As for Prof. Leiter's charge that the selection was politically motivated: this could be, though I'm afraid I can't help but think that couching this in political terms says more about Prof. Leiter's proclivity for politicizing disputes than the Library of Congress's. But this is perhaps an unfair reaction -- I certainly cannot pretend to objectivity here --and he does, in fact, make a good point here. As Prof. Leiter points out, there are certainly a number of other names that might pop to mind as possible recipients of this prize. Not all of them, contra Prof. Leiter's own list, are left-leaning (or far-left-wing, as a mysteriously high proportion of the names on his own list are); but many are. Not all of them are patently MORE deserving than Kolakowski; but many are AT LEAST AS deserving. That Kolakowski -- who is indeed a more obscure name than many of those Prof. Leiter names -- should get the prize ahead of, say, Habermas (who isn't on Leiter's list), say -- is somewhat odd. Fishy, even. I'd sort of like to think that the award was given to Kolakowski in part BECASE of his relative obscurity -- that the award committee decided to use the prize to call attention to a distinguished but little-known thinker, rather than following the tides of fashion. However, the fact that Kolakowski's association with anti-Communism would make him more acceptable to conservatives (and moderates) than, say, Chomsky or Hobsbawm, can't be ignored. So, I'd like to think Leiter is wrong here; and if he's suggesting that political bias could be the ONLY reason for Kolakowski's selection, I think he is wrong. But the suggestion that political bias did play SOME role in the decision is, I fear, only too plausible, if far from as certain as Leiter seems to present it.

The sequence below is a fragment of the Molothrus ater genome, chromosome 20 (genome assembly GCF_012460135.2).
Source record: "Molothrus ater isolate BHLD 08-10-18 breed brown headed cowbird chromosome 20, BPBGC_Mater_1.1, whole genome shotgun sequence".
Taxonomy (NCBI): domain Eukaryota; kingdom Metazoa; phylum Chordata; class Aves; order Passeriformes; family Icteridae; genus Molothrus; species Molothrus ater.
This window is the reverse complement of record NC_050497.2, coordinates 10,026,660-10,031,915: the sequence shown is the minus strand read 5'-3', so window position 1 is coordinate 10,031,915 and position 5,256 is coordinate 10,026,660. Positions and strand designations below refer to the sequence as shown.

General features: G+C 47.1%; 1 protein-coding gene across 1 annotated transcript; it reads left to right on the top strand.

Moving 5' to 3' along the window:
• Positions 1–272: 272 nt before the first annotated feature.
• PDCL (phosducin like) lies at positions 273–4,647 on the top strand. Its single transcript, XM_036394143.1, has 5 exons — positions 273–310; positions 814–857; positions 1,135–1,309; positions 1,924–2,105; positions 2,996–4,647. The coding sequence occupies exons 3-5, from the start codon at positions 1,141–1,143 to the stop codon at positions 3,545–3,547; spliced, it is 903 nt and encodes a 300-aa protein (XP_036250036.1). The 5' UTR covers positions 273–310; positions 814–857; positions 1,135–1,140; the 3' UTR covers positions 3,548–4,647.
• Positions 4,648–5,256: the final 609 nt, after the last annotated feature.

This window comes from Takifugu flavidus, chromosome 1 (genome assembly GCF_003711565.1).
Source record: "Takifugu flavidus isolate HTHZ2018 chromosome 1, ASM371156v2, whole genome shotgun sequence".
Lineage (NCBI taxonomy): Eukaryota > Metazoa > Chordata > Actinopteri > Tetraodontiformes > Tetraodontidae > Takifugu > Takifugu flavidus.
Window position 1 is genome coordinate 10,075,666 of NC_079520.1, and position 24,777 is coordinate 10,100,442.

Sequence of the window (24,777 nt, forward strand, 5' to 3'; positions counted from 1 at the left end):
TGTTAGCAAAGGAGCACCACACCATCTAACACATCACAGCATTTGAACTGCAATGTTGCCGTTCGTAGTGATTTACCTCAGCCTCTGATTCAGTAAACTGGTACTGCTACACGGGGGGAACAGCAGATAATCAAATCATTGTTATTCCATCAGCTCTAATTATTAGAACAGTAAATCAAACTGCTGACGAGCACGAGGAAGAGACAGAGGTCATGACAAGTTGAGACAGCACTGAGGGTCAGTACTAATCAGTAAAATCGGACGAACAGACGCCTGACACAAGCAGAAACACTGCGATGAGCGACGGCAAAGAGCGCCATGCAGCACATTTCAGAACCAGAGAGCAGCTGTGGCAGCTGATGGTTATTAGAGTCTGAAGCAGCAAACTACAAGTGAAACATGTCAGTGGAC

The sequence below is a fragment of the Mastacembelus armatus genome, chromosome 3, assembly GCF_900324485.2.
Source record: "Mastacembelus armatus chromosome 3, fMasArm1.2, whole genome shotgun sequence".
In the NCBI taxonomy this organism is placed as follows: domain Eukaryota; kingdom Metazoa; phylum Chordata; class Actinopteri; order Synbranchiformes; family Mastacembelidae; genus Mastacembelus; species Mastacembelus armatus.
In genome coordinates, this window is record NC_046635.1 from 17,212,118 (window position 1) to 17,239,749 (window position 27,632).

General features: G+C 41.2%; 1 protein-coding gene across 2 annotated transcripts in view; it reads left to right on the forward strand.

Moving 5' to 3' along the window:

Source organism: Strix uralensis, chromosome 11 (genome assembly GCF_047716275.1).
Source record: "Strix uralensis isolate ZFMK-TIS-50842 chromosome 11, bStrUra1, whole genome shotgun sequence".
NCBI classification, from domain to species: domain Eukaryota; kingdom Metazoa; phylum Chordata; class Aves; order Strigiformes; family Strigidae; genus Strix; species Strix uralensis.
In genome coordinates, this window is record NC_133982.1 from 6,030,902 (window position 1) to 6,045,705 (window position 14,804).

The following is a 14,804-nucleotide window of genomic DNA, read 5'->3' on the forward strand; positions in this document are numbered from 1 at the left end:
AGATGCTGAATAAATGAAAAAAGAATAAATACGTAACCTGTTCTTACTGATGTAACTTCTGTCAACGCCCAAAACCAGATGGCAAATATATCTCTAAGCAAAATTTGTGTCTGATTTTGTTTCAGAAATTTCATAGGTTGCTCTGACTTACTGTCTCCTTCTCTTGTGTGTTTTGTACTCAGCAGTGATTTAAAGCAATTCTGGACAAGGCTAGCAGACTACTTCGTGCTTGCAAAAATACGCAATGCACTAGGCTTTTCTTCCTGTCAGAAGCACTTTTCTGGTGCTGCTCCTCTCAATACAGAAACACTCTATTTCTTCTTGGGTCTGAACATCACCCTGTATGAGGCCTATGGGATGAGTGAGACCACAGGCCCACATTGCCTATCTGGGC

However, I'd like to take issue with his classification of Kolakowski as right-wing. Kolakowski has indeed of late evinced an increasingly conservative outlook. But he was for many years a socialist, and still seems to me to be, however warily, a supporter of liberal societies. But, let's face it, Kolakowski's primarily known as an opponent of Soviet Communism. If that makes him right-wing, or a politcally motivated choice for right-wingers, so be it. But associating anti-Communism with the right seems to me one of the worst thing that a leftist can do for the left, and one of the best things anyone can do for the right (I speak of a principles anti-Communism, such as that associated with disciples of Kolakowski such as Adam Michnik and Jacek Kuron -- hardly right-wingers they! -- rather than what all too often justified itself under the name of anti-Communism in the Western world.)
I'd suggest that Prof. Leiter is, in fact, in going so far as to condemn Kolakowski and the award of the prize to him so categorically and strongly, acting out of both political bias -- not so much knee-jerk opposition to any right-of-centre thinker, but suspicion of right-wing political biases and motives everywhere (one perhaps develops such sensitivities after living in Texas long enough ...) -- and disciplinary bias -- dismissing those who Jacob Levy refers to tellingly and nicely as 'humanist intellectuals' because they fail to meet the criteria of analytic philosophy (though he does seem to object more to thinkers of whom this is true on the right, as his suggesting of Edward Said, among others, suggests. Incidentally, I think that Leiter's own list of names is a pretty good one, and I would certainly be all in favour of the Kluge Prize being awarded to Geertz, Chomsky, Skinner, Said or Wollheim if they were alive, or Hobsbawm [though I'll admit that I'd be less delighted if the prize went to someone with whom I was more out of sympathy with politically -- as would be so with Said, Chomsky, or Hobsbawm -- than I am with Kolakowski. I wouldn't, however, call such an award a travesty or a shame] I think that many of those Leiter names -- as well as those Levy does -- are certainly as deserving of the prize as Kolakowski, and I'd probably say that some of them were probably more deserving, though with a certain amount of reservation [for the record, I'd probably put Habermas, Hirschmann, and Geertz ahead of Kolakowski, and Walzer, Taylor, Bailyn, Chomsky, and Elster head-to-head with Kolakowski; I'd also think about adding Martha Nussbaum, Peter Gay, Daniel Bell, Stuart Hampshire, Paul Ricoeur, just to take the first five who come to mind])